Mathieu v Hinds and Anor [23.06.22] – costs considerations

Mathieu v Hinds and Anor [23.06.22]

The claimant’s claim was pleaded at £33,617,057. At trial (which commenced on 5 February 2022) the claimant was awarded damages of £3,178,741.64. The claim for provisional damages was successful in relation to epilepsy, but failed in relation to dementia.

The offers

On 10 December 2021, the claimant made Calderbank offers of a) £10,950,000 with provisional damages in relation to epilepsy and dementia to be determined as a standalone issue, and b) £17,050,000 in full and final settlement. Neither offer was accepted by the defendants, and both were withdrawn on 20 December 2021.

On 11 January 2022, the defendants made a Part 36 offer of £3,125,000 and a Calderbank offer of £3,550,000, both in full and final settlement of the claim. The Calderbank offer was not accepted and was automatically withdrawn under its terms on 18 January 2022.

On 13 and 19 January 2022, the claimant made further Calderbank offers of £8,050,000 and £7,250,000 in full and final settlement. Neither offer was accepted, and both were subsequently withdrawn.

On 5 February 2022, the defendants made a further Calderbank offer of £4,000,000.

Costs submissions

The claimant’s assertion was that he was clearly the successful party and that there was no good reason to depart from the general rule, that he should be entitled to his costs in full.

The defendants’ contention was that the claimant should only be entitled to 50% of his costs up to 31 January 2022, on the basis of his conduct, and that the claimant should pay the defendants’ costs from 1 February 2022, on the basis that the claimant had failed to beat their Calderbank offer.

The court’s determination

The claimant’s argument that the defendants had not beaten their Calderbank offer of £3,550,000 was rejected, it being held that the additional £371,258.36 in the offer accommodated the provisional damages claim in relation to epilepsy. The claimant had accordingly beaten the defendants’ Part 36 offer, but had failed to beat two non-Part 36 offers.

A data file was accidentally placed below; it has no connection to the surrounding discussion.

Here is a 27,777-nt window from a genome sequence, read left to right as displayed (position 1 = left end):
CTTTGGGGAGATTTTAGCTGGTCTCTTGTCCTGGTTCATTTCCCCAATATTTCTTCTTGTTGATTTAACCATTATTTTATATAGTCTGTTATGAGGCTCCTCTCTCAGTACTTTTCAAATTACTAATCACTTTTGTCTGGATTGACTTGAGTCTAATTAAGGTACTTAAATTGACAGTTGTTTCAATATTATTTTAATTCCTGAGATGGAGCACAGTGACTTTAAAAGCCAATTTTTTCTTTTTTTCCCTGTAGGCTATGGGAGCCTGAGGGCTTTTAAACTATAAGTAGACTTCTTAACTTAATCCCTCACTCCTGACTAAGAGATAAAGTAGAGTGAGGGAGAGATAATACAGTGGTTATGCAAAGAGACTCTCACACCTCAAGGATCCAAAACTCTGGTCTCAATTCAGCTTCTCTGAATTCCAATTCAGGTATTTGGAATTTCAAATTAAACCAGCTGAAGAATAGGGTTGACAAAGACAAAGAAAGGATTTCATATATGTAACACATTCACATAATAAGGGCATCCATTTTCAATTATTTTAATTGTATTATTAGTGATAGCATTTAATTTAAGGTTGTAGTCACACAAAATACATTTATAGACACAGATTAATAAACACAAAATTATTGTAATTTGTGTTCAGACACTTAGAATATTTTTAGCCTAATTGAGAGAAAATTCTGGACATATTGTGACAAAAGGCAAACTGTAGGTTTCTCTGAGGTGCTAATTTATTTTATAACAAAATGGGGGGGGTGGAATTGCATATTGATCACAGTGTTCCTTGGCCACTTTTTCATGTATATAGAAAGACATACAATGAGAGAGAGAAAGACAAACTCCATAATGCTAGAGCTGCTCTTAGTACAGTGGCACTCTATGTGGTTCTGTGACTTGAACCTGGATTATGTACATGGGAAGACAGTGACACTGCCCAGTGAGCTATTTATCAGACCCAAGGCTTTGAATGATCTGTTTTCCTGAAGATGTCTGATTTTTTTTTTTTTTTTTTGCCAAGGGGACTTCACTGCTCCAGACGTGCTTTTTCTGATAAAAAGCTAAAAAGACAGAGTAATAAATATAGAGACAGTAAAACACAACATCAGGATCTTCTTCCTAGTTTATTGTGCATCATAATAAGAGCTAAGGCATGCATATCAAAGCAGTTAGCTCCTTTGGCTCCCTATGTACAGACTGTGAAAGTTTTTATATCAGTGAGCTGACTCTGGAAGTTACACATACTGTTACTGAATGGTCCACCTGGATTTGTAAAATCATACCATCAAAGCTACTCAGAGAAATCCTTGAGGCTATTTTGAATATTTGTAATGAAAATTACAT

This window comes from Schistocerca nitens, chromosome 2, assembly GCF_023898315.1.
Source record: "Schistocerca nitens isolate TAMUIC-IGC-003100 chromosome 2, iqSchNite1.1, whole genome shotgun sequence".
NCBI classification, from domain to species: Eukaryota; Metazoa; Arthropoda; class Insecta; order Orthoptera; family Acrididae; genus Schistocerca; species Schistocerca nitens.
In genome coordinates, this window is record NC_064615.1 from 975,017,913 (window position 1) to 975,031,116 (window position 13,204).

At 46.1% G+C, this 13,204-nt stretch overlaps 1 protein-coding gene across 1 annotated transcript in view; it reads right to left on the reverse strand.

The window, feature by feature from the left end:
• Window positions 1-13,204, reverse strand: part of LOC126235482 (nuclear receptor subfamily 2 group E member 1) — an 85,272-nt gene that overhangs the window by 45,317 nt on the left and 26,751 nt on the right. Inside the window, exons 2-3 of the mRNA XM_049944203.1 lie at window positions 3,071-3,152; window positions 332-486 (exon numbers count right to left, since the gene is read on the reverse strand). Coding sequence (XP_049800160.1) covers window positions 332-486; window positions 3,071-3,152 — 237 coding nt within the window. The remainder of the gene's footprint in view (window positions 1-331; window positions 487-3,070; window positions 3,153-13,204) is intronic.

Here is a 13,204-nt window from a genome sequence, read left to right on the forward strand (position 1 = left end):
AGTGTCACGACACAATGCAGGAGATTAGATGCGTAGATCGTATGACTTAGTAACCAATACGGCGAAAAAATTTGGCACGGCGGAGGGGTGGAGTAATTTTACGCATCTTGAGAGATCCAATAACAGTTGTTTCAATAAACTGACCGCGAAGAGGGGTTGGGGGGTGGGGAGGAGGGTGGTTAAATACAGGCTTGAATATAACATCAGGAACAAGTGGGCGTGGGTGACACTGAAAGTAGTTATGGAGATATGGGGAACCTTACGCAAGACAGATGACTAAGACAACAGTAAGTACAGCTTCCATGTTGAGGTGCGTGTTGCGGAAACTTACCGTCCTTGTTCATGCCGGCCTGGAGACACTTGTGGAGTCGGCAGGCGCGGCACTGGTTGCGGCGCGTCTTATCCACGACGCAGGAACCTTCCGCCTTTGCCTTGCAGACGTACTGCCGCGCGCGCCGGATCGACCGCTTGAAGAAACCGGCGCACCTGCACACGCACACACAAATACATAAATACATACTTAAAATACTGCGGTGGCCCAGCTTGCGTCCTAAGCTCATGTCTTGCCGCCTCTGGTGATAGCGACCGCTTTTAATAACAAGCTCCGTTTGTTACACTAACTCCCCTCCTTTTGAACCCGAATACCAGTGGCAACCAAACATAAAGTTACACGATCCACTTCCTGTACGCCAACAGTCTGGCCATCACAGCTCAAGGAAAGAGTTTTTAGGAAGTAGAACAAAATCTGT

CPR 44.2(4)(c) provides that when deciding what order to make in relation to costs, the court will have regard to all of the circumstances, including any admissible offer to settle made by either party, which is not an offer which costs consequences under Part 36 apply.

The defendants argued that as a matter of principle the effect of an admissible Calderbank offer should be considered by analogy with CPR 36.17(2), and further that the defendants, as the successful party for the period following the Calderbank offer, should recover their costs.

In exercising its discretion as to the appropriate order for the post Calderbank offer period, the court considered the judgment of LJ Richards in Coward v Phaestos Ltd [2014], reminding itself that CPR 44.2 provides for a discretion in “almost the widest possible terms and contains no rules as to the way in which the court is have to regard to admissible offers”. Reference was also made to the Court of Appeal’s judgment in Capita (Banstead 2011) Ltd & Anopr v RFIB Group Ltd [2017], where it was explained that whether a Calderbank should be treated as providing the same costs protection effect as a Part 36 offer ‘is quintessentially a matter for the discretion of the trial judge’.

Whilst recognising that the issue was finely balanced, the court rejected the defendants’ arguments that it was the successful party and declined to make the order they sought. The general rule at CPR 44.2(2)(a) that the claimant as successful party should recover its costs applied, subject to an overall assessment of whether to depart from the general rule under the second limb of CPR 44.2(2)(b). Returning to consider the appropriate exercise of discretion under CPR 44.2(4)(c), the court noted that all of the defendants’ offers “were much closer to the final figure awarded by the court than any of the claimant’s” and that overall, there ought to be adverse costs consequences for the claimant.

Taking a ‘broad-brush’ approach, the judge reduced the claimant’s costs by 15% for the period up to 31 January 2022 and by 60% for the period from 1 February 2022.


This is a useful reminder of the approach the court will take when considering costs where a claimant beats a defendant’s Part 36 offer but fails to beat a valid Calderbank offer:

  • The judgment clearly supports the proposition that an award for provisional damages alone when only “full and final” offers have been made is not enough to avoid costs consequences.
  • A Calderbank offer does not provide the clear and unambiguous protection afforded by Part 36 which leaves matters in the hands of a judge when exercising their discretion. This is wide ranging discretion where all factors will be taken into consideration. The outcome is therefore uncertain and may not be satisfactory.

Related item: Dementia risk and provisional damages